Virginia’s Permanent COVID Standard Has Been Revised, Again

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Virginia’s Department of Labor and Industry (DOLI) has made additional changes to Virginia’s safety standard on COVID in the workplace, the Permanent COVID Standard (16VAC25-220, VOSH Standard for Infectious Disease Prevention of the SARS-CoV-2 Virus That Causes COVID-19). In July 2020, Virginia became the first in the nation to issue workplace safety rules regarding COVID-19, with its emergency temporary standard. DOLI revised the emergency temporary standard and made it permanent in January 2021, with the Permanent COVID Standard. Now, in light of the ever-changing guidance from the Centers for Disease Control (CDC) on this issue, DOLI has revised the Permanent COVID Standard yet again. This article highlights the main changes in the Revised Standard.

Foremost, the Revised Standard does away with the more burdensome requirements of the last version. Employers no longer have to classify their workers into low, medium, high, and very high exposure risk groups, or complete hazard assessment forms for medium exposure risk groups. Training is required only for health care services, health care support services, and higher-risk workplaces.

The Revised Standard further simplifies compliance for businesses by providing that actual compliance with current CDC guidelines will be considered compliance with the Revised Standard. As the CDC guidelines change faster than DOLI can revise its COVID Standard, this provision allows employers the flexibility to respond to COVID issues with the latest information.

Under the Revised Standard, businesses should remove from the workplace employees who are COVID-19 positive or have “suspected COVID-19,” which is defined as: told by a health care provider that they are suspected of having COVID-19; experiencing a recent loss of taste/smell with no other explanation; a fever and new cough with shortness of breath; or other COVID-19 symptoms without other explanation. Employees who have COVID-19 or suspected COVID-19 should remain out until the employer determines that it is safe to return the employee to work under the then-current CDC guidelines. Employees with suspected COVID-19 can be returned earlier if they receive a negative COVID-19 polymerase chain reaction test result.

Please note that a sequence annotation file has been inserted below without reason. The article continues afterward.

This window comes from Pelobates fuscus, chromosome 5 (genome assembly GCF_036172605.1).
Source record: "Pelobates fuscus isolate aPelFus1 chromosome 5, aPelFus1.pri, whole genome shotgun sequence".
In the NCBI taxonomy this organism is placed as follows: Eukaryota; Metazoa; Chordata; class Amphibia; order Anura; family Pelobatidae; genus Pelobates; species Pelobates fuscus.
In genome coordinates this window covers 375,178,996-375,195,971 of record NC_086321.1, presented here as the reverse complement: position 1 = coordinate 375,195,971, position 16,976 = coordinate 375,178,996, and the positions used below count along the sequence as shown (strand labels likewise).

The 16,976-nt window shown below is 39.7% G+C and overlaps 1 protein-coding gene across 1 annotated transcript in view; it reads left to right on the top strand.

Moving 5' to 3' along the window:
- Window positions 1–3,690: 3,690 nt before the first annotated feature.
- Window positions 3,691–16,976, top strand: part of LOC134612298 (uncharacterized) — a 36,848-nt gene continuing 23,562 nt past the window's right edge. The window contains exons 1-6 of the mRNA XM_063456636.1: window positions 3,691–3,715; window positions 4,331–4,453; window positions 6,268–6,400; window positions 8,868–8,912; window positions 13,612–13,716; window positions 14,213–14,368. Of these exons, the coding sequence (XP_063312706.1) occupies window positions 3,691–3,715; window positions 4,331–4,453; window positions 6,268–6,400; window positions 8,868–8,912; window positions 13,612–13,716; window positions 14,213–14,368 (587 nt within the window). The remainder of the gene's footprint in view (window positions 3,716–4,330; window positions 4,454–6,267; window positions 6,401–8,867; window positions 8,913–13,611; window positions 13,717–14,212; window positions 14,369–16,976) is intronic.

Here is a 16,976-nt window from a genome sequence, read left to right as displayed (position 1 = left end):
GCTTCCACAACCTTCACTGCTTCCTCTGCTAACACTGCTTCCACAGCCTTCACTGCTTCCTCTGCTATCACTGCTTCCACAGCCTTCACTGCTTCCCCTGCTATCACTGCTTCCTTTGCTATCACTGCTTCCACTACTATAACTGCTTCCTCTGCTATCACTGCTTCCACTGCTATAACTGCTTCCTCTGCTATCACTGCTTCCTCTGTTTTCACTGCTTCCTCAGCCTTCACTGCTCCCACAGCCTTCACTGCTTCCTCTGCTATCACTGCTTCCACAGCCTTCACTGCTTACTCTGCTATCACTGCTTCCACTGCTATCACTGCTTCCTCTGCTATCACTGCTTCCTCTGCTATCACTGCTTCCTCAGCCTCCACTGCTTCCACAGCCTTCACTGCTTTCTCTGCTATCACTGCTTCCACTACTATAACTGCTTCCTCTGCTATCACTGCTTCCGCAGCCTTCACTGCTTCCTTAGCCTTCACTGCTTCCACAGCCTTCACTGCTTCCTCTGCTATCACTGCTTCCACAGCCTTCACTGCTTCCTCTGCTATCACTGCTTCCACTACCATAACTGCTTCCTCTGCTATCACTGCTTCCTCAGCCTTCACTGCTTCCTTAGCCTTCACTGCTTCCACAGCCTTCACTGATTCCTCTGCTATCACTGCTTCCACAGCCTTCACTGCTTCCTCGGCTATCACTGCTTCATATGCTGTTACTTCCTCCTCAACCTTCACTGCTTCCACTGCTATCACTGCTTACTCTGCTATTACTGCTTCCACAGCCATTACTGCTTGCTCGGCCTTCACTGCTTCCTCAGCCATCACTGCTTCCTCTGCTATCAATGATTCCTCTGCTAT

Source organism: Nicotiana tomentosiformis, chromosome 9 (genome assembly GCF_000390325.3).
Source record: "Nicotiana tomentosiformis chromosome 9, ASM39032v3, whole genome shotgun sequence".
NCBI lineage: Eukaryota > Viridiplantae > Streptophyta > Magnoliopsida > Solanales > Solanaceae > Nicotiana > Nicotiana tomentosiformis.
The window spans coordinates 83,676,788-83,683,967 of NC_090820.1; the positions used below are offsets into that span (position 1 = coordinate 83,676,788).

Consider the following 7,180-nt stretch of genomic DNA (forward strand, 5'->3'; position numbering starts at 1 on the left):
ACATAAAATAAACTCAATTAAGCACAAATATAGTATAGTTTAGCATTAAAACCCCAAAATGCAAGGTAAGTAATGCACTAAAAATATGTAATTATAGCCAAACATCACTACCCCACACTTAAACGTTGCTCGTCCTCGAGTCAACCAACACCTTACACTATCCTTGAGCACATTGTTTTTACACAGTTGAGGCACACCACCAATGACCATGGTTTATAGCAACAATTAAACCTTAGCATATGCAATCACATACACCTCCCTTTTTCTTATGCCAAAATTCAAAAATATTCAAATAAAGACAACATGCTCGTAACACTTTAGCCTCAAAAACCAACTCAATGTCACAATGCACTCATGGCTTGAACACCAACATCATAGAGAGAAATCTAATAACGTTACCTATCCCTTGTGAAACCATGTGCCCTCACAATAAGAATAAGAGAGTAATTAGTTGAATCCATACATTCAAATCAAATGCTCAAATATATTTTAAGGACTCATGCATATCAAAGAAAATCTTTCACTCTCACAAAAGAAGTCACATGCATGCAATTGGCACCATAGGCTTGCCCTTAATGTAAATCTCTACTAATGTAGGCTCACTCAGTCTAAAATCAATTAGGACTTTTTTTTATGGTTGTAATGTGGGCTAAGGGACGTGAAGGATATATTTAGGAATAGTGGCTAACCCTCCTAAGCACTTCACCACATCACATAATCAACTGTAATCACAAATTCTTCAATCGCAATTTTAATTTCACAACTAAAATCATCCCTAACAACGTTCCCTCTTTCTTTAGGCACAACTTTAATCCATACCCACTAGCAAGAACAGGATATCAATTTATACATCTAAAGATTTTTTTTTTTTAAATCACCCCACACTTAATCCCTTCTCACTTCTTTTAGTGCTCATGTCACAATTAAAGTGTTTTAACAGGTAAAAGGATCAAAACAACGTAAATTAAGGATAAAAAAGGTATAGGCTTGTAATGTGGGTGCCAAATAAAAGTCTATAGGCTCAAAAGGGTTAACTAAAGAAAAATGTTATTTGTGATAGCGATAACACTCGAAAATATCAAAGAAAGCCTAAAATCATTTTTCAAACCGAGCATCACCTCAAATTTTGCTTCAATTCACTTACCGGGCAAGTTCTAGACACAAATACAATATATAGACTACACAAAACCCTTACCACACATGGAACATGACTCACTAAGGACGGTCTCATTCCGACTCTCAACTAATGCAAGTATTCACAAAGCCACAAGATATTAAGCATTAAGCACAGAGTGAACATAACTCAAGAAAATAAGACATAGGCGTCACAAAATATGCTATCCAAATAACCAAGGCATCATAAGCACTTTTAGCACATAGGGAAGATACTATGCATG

On face coverings, the Revised Standard requires that unvaccinated employees and “otherwise at-risk employees (because of a prior transplant or other medical condition”) wear them while indoors. In areas of “substantial or high community transmission,” vaccinated employees must wear them, too. Employees do not need to wear face coverings, however, when they are alone in a room.

One additional change is worth noting: the Revised Standard requires that employers have a way to receive anonymous complaints from employees about COVID safety violations.

DISCLAIMER: Because of the generality of this update, the information provided herein may not be applicable in all situations and should not be acted upon without specific legal advice based on particular situations.

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